Mark Barkawitz

The DOG with the OPPOSABLE THUMB

An Accidental Love Story

BookCover_AccidentalLoveStory-webpage
When an accidentally DNA-altered puppy is born with a thumb, his lovelorn, grad-student caretaker devises a strategy to achieve their Kardashian-like fame and fortune.  But what goes up . . . must inevitably fall back down in this tale of unrequited love and 21st century celebrity.

Howlingly good fun!

20% of proceeds from book sales will be donated to the Pasadena Humane Society & the SPCA.

Now available at Amazon and Barnes & Noble!

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Excerpt

. . . . But when we exited the front doors of the Malibu Sheriffs’ Station, the paparazzi and their cameras were waiting.  I tried to hide my face, as Marla pushed us through the cycloptic mob and into her BMW at the curb, where I continued to hide in the crook of my arm until she drove us away on scenic Pacific Coast Highway past multi-million-dollar homes with an occasional restaurant carved into the meandering coastline.

“You okay?” she asked.

I pretended to laugh, then admitted: “No!”

“I’ll get it straightened out.  Calm down.  Don’t worry, Marty.”

She looked over at me from behind her Calvin Klein sunglasses.  I couldn’t see her brown eyes—but just the same—felt a whole lot better for having her on my side.

“You hungry?” she asked, turning inland off PCH onto Sunset Boulevard. “There’s a good deli up ahead.”

I was starved—hadn’t eaten a thing since breakfast (apparently, I’d missed lunch at the jail)—but we had to pick up my dogs before the shelter closed.

“We’d better hurry then,” she said and pushed the accelerator.  “You owe me a rain-check if we make it.”

 

Marla negotiated the BMW 428-i through cross-town, rush-hour traffic via a series of winding streets—she knew the area well—and got us to the animal shelter with ten minutes to spare.  Unfortunately, the paparazzi were already waiting there, too.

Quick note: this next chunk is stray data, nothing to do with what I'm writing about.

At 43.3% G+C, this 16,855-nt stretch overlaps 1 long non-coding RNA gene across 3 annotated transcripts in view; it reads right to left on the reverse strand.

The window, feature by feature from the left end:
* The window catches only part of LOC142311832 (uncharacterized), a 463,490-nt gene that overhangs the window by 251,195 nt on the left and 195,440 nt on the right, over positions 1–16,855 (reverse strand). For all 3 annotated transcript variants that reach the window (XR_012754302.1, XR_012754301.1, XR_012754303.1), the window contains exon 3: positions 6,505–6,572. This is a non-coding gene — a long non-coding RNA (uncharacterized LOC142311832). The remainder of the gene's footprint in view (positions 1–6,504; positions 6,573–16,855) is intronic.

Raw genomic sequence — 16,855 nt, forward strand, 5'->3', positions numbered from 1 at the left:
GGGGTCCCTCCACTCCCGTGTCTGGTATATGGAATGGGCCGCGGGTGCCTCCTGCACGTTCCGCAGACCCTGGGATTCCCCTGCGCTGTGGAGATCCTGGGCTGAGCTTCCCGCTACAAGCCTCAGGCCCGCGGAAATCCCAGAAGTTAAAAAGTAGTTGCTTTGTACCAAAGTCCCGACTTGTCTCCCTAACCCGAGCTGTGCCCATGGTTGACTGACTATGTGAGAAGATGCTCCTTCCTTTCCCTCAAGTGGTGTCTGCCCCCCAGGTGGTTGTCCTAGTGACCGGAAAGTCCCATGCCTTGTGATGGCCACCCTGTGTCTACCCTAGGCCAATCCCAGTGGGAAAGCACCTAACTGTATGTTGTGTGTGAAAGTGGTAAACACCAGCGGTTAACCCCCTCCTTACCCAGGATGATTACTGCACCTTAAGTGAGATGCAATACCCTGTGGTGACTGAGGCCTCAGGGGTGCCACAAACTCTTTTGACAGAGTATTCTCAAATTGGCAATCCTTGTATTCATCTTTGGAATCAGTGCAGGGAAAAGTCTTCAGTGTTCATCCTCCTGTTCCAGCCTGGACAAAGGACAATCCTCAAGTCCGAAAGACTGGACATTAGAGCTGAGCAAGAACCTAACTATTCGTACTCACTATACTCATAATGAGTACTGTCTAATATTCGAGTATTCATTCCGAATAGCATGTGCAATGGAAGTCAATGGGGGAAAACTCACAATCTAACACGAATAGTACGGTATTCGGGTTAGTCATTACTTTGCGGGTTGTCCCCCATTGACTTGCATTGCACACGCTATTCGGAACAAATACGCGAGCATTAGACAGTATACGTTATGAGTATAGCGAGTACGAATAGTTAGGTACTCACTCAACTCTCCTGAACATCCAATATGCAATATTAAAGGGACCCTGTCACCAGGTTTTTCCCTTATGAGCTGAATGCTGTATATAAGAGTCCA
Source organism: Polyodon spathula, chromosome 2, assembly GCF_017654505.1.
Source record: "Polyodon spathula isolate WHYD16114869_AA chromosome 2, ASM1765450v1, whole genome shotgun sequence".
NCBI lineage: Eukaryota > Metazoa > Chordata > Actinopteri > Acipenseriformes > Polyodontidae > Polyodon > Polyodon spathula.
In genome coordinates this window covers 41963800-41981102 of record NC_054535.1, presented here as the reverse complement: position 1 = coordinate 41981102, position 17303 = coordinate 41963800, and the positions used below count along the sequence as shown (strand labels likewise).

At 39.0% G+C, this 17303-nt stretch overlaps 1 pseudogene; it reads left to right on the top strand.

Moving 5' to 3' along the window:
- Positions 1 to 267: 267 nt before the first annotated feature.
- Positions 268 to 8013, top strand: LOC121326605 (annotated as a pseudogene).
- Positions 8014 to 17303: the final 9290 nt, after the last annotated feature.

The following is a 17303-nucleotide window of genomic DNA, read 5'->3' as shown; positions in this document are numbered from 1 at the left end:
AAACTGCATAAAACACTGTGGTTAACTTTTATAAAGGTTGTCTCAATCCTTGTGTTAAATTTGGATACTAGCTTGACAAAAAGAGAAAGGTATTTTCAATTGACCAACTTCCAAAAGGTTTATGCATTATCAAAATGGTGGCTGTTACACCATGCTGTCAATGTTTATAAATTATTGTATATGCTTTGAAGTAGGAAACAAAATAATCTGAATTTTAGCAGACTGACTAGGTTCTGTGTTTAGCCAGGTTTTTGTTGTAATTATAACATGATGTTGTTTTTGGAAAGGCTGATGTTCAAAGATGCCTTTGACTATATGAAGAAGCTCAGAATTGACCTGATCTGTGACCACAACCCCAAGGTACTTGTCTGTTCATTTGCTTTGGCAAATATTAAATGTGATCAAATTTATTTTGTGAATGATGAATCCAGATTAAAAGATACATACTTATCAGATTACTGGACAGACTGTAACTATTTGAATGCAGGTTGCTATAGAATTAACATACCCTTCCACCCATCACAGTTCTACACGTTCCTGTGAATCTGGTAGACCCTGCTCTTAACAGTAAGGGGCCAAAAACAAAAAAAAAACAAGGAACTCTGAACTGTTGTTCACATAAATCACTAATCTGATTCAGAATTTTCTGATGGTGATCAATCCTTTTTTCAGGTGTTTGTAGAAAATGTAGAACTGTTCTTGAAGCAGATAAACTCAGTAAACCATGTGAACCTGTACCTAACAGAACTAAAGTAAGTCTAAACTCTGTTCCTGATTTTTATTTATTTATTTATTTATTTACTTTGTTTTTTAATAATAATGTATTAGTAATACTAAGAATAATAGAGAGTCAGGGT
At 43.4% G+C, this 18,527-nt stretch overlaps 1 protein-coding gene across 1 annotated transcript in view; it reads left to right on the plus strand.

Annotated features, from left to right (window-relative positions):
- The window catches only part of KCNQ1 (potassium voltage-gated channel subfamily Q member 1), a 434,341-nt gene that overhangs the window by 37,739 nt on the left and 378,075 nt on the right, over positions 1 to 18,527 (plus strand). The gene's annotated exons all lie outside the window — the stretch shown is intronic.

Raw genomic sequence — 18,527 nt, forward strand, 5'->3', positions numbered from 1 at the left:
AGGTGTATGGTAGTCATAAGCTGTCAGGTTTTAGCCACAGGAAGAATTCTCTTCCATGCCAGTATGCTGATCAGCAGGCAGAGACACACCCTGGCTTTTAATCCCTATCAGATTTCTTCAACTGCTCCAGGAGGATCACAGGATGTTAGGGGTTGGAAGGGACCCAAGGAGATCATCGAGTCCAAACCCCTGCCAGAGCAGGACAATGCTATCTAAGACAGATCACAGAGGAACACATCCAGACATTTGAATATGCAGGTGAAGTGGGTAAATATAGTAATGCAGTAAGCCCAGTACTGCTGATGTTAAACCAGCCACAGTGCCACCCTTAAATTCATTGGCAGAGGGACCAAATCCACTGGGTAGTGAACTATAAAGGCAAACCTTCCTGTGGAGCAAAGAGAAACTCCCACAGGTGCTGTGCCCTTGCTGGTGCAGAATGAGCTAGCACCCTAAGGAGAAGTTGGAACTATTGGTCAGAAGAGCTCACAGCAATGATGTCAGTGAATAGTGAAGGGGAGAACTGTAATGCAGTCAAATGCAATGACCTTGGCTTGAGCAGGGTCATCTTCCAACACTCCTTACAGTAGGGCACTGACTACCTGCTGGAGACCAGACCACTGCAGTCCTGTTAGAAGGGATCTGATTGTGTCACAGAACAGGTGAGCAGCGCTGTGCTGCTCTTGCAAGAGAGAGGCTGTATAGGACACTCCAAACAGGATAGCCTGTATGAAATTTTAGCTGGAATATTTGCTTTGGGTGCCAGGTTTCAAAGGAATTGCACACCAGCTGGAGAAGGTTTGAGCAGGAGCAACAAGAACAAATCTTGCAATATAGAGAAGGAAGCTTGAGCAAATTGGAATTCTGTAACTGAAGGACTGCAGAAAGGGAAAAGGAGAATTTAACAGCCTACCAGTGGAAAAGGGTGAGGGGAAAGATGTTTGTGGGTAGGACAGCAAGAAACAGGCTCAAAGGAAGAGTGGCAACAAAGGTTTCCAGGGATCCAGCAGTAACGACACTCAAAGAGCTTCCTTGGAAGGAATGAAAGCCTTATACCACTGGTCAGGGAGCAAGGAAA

“Not again,” I lamented.

“Predictable.  Solo’s the star.  Duck down.”

I did so as Marla drove past.  As I peeked back over the seat, she explained:

“There’s an employee entrance around back.” Before I could ask how she knew, she explained: “I got my cat as a rescue here a couple years ago.”

 

And sure enough, we were able to park in the employee lot around back and enter through the employee entrance door without being seen.  I sure owed her all right.  We picked up the dogs—Solo signed himself out—and Marla dropped us off at my place.

“Please try to stay out of trouble, Marty,” she advised.

I agreed.  “Thanks, Marla.  You’re the best.”

Unfortunately, trouble had a way of finding me these days!

 

The dogs and I made all the local newscasts that night.  CUT TO: an overhead shot from the news-copters of me on my belly on the side of the freeway, hands behind my head, as the two cops approach, guns drawn, freeway traffic stopped.  CUT TO: my Porsche crashed in the ditch with Solo in the driver’s seat behind inflated airbags, Joy with her tennis ball in back.  CUT TO: Marla leading me out of the Malibu Sheriffs’ Station surrounded by picture-popping paparazzi.

Uh-h-h-h.

 

I got a rental car the next day while our Porsche was being repaired.  It must’ve been a slow news day because Marla and I were pictured leaving the Sherriff’s station on the front page of the Times down at the bottom under the headline, “Dog Actor’s Handler Arrested,” with most of the story continued on page A-35.  “Dog Actor Crashes Car” started trending on internet searches.  And my qualifications as parent were questioned in the tabloids: “Is Solo’s Handler Competent?” and “Court-Ordered Guardianship Next for Solo?”

 

A couple days later, I stepped outside in my soft-as-kitten’s-fur, Armani bathrobe and Hang-Ten slip-ons to pick up the morning newspaper from our dew-soaked lawn.  God only knew who’d be editorializing about us—me—today, another unsettling side of celebrity.  Solo was lucky he couldn’t read!

A somewhat familiar-looking jogger in T-shirt and running shorts approached.  He held something in one hand like a baton, which he handed-off—surprisingly—to me as he passed, then looked back over his shoulder, and without stopping, called back to inform me:

“You’re served!”

Served?  Son-of-a–!”  Him again!

As the sprinting document server disappeared around the corner, I unrolled another manila envelope from the Los Angeles County Courthouse.

 

The next day in Marla’s office, Solo, Joy Baby (sans her tennis ball), and yours truly sat across the large conference table from Allison—my Ex-roommate/girlfriend—with her lawyer, who . . .

 

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